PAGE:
The Economics of Social Security in Japan

The Economics of Social Security in Japan

ESRI Studies Series on Ageing

Edited by Toshiaki Tachibanaki

This book provides a comprehensive appraisal of social security in Japan, where traditionally the burden of welfare provision has been the main responsibility of the family and employers, rather than the state. However, an ageing population, changes in family structure and continued recession has led to an urgent reappraisal of this situation.

Preface

Edited by Toshiaki Tachibanaki

Subjects: asian studies, asian social policy, economics and finance, welfare economics, social policy and sociology, comparative social policy, economics of social policy

Extract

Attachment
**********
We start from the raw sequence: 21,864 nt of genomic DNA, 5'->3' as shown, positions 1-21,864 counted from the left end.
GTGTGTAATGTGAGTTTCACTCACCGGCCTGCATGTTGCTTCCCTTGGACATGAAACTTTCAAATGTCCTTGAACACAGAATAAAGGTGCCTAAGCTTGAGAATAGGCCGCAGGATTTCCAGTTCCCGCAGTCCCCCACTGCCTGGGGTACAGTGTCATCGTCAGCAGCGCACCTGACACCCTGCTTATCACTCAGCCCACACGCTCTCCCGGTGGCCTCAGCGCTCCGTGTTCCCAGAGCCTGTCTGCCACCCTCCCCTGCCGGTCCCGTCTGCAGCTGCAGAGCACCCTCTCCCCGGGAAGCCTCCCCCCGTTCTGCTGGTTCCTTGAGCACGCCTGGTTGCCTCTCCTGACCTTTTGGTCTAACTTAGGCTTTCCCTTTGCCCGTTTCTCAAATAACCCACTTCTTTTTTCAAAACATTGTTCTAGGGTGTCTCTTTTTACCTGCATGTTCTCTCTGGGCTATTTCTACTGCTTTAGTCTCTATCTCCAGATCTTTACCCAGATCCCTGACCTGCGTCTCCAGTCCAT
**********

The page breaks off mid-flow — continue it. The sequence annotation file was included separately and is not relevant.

At the beginning of the twenty-first century the world must place the highest priority on constructing a sustainable socioeconomic system that can cope with the rapid ageing of populations in developed countries and with the limited environmental resources available in both developed and developing countries. At first glance, the problems of ageing and the environment may seem to be quite separate issues. However, they share a common feature: they both deal with intergenerational problems. The essence of the ageing problem is how to find effective ways for a smaller, working generation to support a larger, ageing generation. The crux of the environmental problem is to find a feasible way to leave environmental resources to future generations. Moreover, in terms of consumption, slower population growth may slow consumption and help to alleviate environmental problems. On the other hand, a rapidly ageing society may use more energy-intensive technology to compensate for the inevitable labor shortage, and thus cause a deterioration in the natural environment. Today, these concerns are highly applicable in Japan. The pressure created by the rapid ageing of the Japanese population is becoming acute; Japan must construct a sustainable society that does not create intergenerational inequity or erode public welfare. At the same time, Japan cannot deplete its environmental resources and energy, as this would leave future generations with an unbearably heavy burden. The Japanese government has recognized the vital importance of both problems. To explore and implement solutions for this difficult task, in April 2000 former...